The quality of breeding stock can mean the difference between success and failure. “Our first breeding stock was mature marron – a mistake as we now believe that marron that are adapted to particular conditions should not be moved, but that juveniles should rather be acquired as they can adapt to new conditions before breeding,” Vaughn says.
Despite losing up to 90% of their breeding adults, they managed to breed a couple of hundred juveniles. Predation of juveniles can, however, be a major problem with the main culprits being frogs, specifically the platanna, a vicious brown frog. “I once killed a plattie with 40 marron juveniles in its gut,” John says. “But they can be managed with specially designed electric fences.” Juveniles also need protection from cannibalistic neighbours by removing females with eggs from males, and females from the breeding ponds once all juveniles have been released.
Correct feeding techniques ensure efficient production and particular care should be taken not to overfeed – a situation that leads to a build-up of ammonia in the water, which eventually becomes toxic. “We feed a lot less here because of the nutrient-rich water,” John says. Feeding is not expensive when the marron’s feed conversion of between 80% to 90% is taken into account, explains Vaughn. John says sourcing feed and vitamins had been a major problem. “We are now producing our own feed as we couldn’t get quality feed on a regular basis in SA,”
John says. Marron are renowned for their disease resistance and in this regard Smiling Valley Aquaculture has not had any problems to date, even though marron are susceptible to certain diseases depending on were they are produced.
Ideas for the future
“We have not made money from marron because we only recently started breeding them successfully,” John says. “It was a case of not being able to supply what you don’t have.” However, by improving and even replacing particular production systems, John and Vaughn have over the last two years been able to reverse their fortunes. In 2005 they managed to produce over 4 000 juveniles and in 2006, thanks to critical changes in their production system, 21 000 juveniles were netted from one pond alone – all bigger and better than anything produced in previous years. “We are certain that we can produce marron successfully now,” Vaughn says. “We even have the opportunity to select marron with particular colour variations and of course the biggest for future breeding stock.”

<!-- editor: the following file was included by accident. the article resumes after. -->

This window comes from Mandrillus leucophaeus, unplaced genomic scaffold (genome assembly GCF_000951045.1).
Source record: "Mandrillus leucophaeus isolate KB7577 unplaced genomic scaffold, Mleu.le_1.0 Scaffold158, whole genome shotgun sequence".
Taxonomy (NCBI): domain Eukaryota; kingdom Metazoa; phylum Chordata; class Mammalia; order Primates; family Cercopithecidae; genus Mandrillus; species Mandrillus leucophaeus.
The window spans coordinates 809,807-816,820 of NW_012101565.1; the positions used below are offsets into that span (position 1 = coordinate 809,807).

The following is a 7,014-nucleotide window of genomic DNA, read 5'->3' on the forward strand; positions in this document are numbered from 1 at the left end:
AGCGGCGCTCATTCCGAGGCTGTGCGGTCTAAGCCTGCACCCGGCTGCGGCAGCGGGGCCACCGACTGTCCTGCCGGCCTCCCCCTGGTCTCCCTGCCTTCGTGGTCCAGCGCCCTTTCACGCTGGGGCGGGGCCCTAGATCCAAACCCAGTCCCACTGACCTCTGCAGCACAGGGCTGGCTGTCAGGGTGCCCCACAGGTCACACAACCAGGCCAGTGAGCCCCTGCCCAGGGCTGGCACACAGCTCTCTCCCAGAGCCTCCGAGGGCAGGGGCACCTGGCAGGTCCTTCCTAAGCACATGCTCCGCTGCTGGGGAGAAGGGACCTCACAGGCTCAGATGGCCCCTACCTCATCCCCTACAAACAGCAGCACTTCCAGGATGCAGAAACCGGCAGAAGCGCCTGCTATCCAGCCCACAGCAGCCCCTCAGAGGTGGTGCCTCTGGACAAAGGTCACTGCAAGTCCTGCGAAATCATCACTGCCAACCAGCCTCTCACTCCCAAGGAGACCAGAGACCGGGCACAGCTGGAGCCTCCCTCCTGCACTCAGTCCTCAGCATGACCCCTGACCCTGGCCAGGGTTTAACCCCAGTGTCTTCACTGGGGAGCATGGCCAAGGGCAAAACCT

Despite plans to supply certain outlets in East London, a major stumbling block to their success is ironically their isolated enthusiasm as they cannot produce the bulk needed to ensure continual local and possible international supply. Vaughn explains that the market for marron is growing but that the industry needs to grow regionally. John agrees,
“We are willing to use our knowledge and resources (breeding stock) to ensure this happens.” He hopes more people will become involved in marron production to fuel better organisation and possibly create a cooperative that can clean, process and market marron in large volumes. E-mail John Tinley and Vaughn Bursey at email@example.com
History of marron farming
Marron are the largest freshwater crayfish in the world – native to the main perennial rivers in the high rainfall areas in southwest Australia. This form of aquaculture was pioneered by Dr Noel Morrissy in the mid-1970s in Australia.
Marron reach weights of 60g to 100g within 12 months and between 100g to 300g in 24 months with an average tail recovery of 43%. They can be transported live in cool and moist air and can survive out of water for days. An international demand, specifically in Asia and Europe, exists due to their large size and high-quality flesh.
This is particularly true for the European markets, as native stocks have been devastated by crayfish plague fungus (Aphanomyces astaci). Of the few diseases, ailments and pests associated with marron, Thelohania – a protozoan that causes cotton tail or porcelain disease – and microsporidiosis caused by a pleistophorid, are the most serious after crayfish plague fungus.
Western Australia is home to the only disease-free stocks of marron in the world. Source: Marron by Graig Lawrence, Research Scientist (Aquaculture) Fisheries Department of Western Australia available at www.wa.gov.au
Issue date: 16 March 2007